The price of the Corn futures on the Chicago Board of Trade climbed to as high as $8,14 per bushel for the first time since September 2012 on Thursday morning, as the Russian invasion of Ukraine threatens global supplies at a time an unfavourable weather pressures crops in Brazil and slows the corn planting in the U.S. Midwest’s grain fields.
Corn futures, Weekly chart
Corn is the third-largest plant-based food source in the world, and it is grown extensively as food for both humans (mainly in Latin America) and livestock (for pork and chickens), as a biofuel, and as a raw material in the food industry.
Disruptions in the Black Sea’s corn exports:
Investors worry that a prolonged Ukraine-Russia conflict and strengthen sanctions against the Russian state and its grain export firms and seaports will continue to disrupt corn exports from the Black Sea region, a key global grain supplier.
Both Ukraine and Russia are some of the world’s top exporters of corn and other grains such as wheat, barley, maize, and sunflower seeds, flows of which are largely blocked on silos or ports, accounting the 30% of global exports, pushing up grain and food prices around the world.
Before Russia’s invasion, Ukraine’s corn would have made its way to Black Sea ports like Odesa, Mariupol, and Mykolaiv by rail and loaded on to ships bound for North Africa, Asia, and Europe. But with the ports shuttered, small amounts of corn are rolling their way westward by rail through Romania and Poland before being shipped out, boosting the price of corn around the world.
Ukraine grain storage shortages:
According to the UN-United Nations’ World Food Programme, Ukraine has insufficient grain storage capacity even for its reduced 2022 grain harvest since the country struggles to export existing stocks during the invasion by Russia.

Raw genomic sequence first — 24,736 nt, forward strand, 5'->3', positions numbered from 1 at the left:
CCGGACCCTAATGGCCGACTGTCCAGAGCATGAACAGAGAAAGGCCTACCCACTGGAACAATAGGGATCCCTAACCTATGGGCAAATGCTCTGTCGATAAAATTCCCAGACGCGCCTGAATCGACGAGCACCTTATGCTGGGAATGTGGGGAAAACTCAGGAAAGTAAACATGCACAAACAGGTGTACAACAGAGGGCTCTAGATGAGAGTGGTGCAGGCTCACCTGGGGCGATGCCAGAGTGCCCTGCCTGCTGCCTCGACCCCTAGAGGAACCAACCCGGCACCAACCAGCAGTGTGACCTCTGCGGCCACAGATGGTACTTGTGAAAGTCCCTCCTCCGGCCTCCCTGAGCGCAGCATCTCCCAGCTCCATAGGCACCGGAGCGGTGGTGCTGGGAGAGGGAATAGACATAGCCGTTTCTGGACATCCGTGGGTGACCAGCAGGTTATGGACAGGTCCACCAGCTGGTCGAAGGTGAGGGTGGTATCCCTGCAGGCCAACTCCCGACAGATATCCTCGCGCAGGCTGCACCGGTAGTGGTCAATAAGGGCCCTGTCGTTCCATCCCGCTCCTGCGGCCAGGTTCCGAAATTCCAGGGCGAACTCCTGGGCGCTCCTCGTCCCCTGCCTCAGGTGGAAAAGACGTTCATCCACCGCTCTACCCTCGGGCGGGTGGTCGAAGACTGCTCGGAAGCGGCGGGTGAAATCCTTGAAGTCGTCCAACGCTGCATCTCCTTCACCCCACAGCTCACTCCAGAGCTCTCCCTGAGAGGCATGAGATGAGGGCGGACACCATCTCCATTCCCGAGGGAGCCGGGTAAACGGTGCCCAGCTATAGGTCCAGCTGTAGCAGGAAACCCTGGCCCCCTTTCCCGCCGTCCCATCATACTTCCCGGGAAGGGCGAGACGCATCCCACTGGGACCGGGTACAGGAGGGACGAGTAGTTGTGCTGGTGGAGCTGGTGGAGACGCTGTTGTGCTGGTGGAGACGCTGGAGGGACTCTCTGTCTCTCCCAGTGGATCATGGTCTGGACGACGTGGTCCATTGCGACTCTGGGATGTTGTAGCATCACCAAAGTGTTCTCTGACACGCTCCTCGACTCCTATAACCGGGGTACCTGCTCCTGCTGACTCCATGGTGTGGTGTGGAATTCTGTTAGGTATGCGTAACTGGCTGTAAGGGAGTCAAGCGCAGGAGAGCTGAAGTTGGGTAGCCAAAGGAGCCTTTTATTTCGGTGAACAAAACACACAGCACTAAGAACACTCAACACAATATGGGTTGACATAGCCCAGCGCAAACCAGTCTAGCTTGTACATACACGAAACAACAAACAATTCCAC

UN estimates that 20% of planted areas in Ukraine will not be harvested in July, an estimated of 15 million tonnes of grains will not have space in silos around the country and the spring planting area will be about a 1/3 smaller than usual.
Agricultural analysts are concerned that since Ukraine’s seaports of Mariupol and Odesa have been blocked by Russian invaders, Ukrainian farmers may not be able to export their existing grain stocks, losing the chance to generate the necessary cash to buy grain seeds and fertilizers for the next planting season.
Without revenues from the sales of the existing grain stocks, and the lack of financing from Ukrainian banks and the government, farmers may not be able to afford harvesting costs, let alone plant the next year’s crop.
Bad weather in Brazil and U.S:
The weather forecasts usually give price volatility in many agricultural commodities, with no exception the Corn, with investors concerning whether the increasing dryness in Brazil could threaten the Safrihna corn harvest.
Corn prices got a boost in recent days after a weather forecast for the second half of April in Brazil's central area, where some of the country's largest grain-producing states are located, might limit yields for the 2021/22 second corn crop, while then first crop was affected by the lack of rainfall.
On the U.S. front, cool and wet weather has troubled early fieldwork in the U.S. Midwest, with the U.S. Department of Agriculture reporting that the corn planting was 4% complete as of Sunday, below the five-year average of 6%, while a water shortfall on the large grain fields could compromise the yields of the future crop, at a time the world has been experiencing a supply grain deficit from Ukraine and Russia.
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